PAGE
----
Continuing to examine and hold a lively discussion of the Northern Virginia Real Estate market.
Please post your local house search updates, MLS finds, on-topic ideas, and links here.
From today's Wall Street Journal, DC area prices need to fall another 27% to restore affordability:http://s.wsj.net/public/resources/images/P1-AN180A_HOUSI_NS_20081007213613.gifand the related article:http://online.wsj.com/article/SB122341352084512611.html#project%3DThis correction isn't anywhere near over.
jf,sounds about right to me. i know i so want that 600K 3/2/1 colonial down the street but it won't make sense to buy until it goes near 400K. here's hope if/when it does, lenders will be willing to loan me 320K/15YRs again, and at not much higher than 7%.
Wow...somebody bought this property that's been derided seriously.....http://www.franklymls.com/PW6811727
The WSJ article looks accurate to me. With the increased tax bills and pressure on the budget deficit, should we expect a federal government RIF in 2009 or 2010? Obama has compared himself to Reagan; McCain would be even more likely to push for a RIF.And what about baby boomers retiring? Won't some people want to sell here and buy in places like Florida? Retirees may need to delay plans and won't want to take a loss, but if the purchase price is even lower...?Buyers and sellers still think the Washington DC market is protected by its special status because of the stable federal government jobs. With corporate layoffs happening, state and city budgets clamping down and cutting, can the federal government be far behind?
Regarding PW6811727: Somebody paid $380,000 for a trailer? WTFx1000!!
John, don't you go bashing my flip on these boards.I did a lot of hard work on that place!;-)
Interesting:Pending home sales up 7.4 percent in August October 8, 2008 - 1:30pmBy ALAN ZIBEL AP Business WriterWASHINGTON (AP) - Pending home sales rose 7.4 percent from July to August, an unexpected piece of positive news for the battered U.S. housing market.The National Association of Realtors said Wednesday its seasonally adjusted index of pending sales for existing homes rose to 93.4 from an upwardly revised July reading of 87. The reading was the highest since June 2007.Home sales are considered pending when the seller has accepted an offer, but the deal has not yet closed. Typically there is a one- to two-month lag before a sale is completed.Wall Street economists surveyed by Thomson/IFR had predicted the index would fall to 84.9.The index, which sunk to a record low of 83 in March, stood at 85.8 in August 2007.Sales are picking up in places that have seen the most severe declines in housing prices _ including California, Florida Nevada and Arizona, plus Rhode Island and the Washington, D.C. area, said Lawrence Yun, the trade group's chief economist. Still, Yun does not expect home prices to rebound until next year and only expects a modest gain of 2 to 3 percent in 2009.A major unknown is how the worldwide financial crisis and economic slump will affect the housing market.Despite numerous efforts by the Federal Reserve to encourage banks to lend more, lenders have kept tight reins on mortgage lending, and average rates on 30-year mortgages have remained over 6 percent for most of the year.The latest effort by the central bank came Wednesday, when the Fed and six other major central banks around the world slashed interest rates Wednesday in an attempt to prevent a mushrooming financial crisis from becoming a global economic meltdown.The Fed reduced a key rate from 2 percent to 1.5 percent. In Europe, which also has been hard hit by the financial crisis, the Bank of England cut its rate by half a point to 4.5 percent and the European Central Bank sliced its rate by half a point to 3.75 percent. Also cutting rates were the central banks of China, Canada, Sweden, and Switzerland.There's no guarantee, though, that mortgage rates will match the Fed's cut.That's because long-term interest rates, which influence 30-year mortgages, don't always move in sync with the Fed's action, which lowered the interest rate banks charge each other on overnight loans.However, the Fed action will reduce borrowing costs almost immediately for U.S. bank customers whose home equity and other floating-rate loans are tied to the prime interest rate. Bank of America, Wells Fargo and other banks cut their prime rate by half a point to 4.5 percent after the Fed announcement.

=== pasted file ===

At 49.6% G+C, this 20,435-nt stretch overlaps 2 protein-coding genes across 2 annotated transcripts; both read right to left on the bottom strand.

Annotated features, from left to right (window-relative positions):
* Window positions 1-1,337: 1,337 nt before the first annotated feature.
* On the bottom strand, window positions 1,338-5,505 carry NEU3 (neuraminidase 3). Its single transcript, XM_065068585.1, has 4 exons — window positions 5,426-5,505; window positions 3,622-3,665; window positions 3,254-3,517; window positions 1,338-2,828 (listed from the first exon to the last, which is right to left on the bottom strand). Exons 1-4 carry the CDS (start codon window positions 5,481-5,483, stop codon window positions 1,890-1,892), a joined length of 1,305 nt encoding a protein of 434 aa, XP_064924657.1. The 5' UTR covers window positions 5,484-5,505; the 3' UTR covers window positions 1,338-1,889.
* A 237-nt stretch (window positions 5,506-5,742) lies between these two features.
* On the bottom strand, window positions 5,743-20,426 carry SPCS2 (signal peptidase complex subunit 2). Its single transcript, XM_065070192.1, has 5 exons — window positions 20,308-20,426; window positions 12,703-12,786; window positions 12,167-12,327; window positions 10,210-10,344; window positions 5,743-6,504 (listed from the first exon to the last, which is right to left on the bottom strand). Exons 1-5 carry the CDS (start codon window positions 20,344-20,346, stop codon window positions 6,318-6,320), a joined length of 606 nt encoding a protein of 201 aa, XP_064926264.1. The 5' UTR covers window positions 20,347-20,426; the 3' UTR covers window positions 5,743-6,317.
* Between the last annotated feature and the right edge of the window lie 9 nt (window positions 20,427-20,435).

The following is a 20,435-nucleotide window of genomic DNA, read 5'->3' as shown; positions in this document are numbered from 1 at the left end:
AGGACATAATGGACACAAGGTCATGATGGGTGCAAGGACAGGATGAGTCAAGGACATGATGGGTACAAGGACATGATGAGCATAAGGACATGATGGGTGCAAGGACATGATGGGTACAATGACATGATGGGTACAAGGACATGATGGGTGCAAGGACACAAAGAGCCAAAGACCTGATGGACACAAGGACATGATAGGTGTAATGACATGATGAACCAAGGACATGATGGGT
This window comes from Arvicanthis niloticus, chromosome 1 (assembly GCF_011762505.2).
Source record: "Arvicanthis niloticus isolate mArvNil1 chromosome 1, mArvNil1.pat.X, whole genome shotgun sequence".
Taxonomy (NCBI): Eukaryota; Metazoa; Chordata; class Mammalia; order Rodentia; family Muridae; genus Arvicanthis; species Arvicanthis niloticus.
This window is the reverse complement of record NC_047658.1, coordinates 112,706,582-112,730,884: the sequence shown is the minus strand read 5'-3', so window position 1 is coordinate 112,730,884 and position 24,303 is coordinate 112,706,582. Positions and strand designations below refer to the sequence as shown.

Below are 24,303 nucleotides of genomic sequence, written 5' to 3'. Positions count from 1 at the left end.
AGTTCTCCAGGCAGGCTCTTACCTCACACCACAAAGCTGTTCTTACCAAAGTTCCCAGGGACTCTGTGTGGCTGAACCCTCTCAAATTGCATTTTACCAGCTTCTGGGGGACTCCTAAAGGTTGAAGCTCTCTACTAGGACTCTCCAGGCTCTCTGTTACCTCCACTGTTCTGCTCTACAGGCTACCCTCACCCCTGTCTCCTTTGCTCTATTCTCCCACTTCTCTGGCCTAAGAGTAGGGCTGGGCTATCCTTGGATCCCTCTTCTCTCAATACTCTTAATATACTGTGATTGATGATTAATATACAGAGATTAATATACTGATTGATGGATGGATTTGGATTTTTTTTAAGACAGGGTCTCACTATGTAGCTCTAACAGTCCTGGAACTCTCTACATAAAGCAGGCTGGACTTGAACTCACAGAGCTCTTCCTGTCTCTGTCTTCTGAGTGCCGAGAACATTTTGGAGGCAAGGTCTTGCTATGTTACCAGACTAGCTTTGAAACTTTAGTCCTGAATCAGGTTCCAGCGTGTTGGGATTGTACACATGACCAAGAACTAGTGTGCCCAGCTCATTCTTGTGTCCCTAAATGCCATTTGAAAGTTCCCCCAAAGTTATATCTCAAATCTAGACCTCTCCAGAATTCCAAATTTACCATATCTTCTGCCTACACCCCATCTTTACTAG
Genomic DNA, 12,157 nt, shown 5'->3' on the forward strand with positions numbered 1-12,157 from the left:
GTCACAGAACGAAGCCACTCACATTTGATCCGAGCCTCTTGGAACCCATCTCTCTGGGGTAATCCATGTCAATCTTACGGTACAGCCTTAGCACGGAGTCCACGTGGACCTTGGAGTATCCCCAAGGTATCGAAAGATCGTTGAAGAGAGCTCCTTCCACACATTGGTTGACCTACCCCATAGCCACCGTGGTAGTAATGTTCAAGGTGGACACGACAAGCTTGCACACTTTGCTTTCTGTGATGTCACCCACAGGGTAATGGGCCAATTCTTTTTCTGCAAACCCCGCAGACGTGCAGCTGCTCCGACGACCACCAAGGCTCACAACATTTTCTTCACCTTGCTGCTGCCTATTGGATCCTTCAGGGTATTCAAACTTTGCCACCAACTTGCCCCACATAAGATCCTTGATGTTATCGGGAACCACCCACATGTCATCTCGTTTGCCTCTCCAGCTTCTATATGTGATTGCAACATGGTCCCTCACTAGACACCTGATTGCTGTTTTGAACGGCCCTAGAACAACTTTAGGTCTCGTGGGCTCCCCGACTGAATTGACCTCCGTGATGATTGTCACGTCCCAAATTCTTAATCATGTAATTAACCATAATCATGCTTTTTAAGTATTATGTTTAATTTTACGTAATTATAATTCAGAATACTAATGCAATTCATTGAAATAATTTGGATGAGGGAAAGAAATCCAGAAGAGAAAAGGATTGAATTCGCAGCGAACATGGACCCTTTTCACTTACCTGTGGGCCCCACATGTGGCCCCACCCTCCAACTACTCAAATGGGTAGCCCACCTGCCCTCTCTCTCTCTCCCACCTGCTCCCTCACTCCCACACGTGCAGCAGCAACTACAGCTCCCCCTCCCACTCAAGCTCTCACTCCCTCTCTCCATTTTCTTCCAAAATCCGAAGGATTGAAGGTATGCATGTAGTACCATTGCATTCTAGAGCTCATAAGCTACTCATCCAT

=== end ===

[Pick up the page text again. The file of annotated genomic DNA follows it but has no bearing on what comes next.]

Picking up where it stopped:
Here's a nice house in Arlington (22207) for 765K:http://www.fallproperties.com/dynamic_new/asp/detail.asp?l=&p=159&o=1BTW, a traditional Arlington colonial (with a nice addition) one block away went on the market last month for 985K. It's now under contract.N. Arlington neighborhoods within walking distance of Metrorail on the Ballston-Rosslyn corridor continue to fare quite well!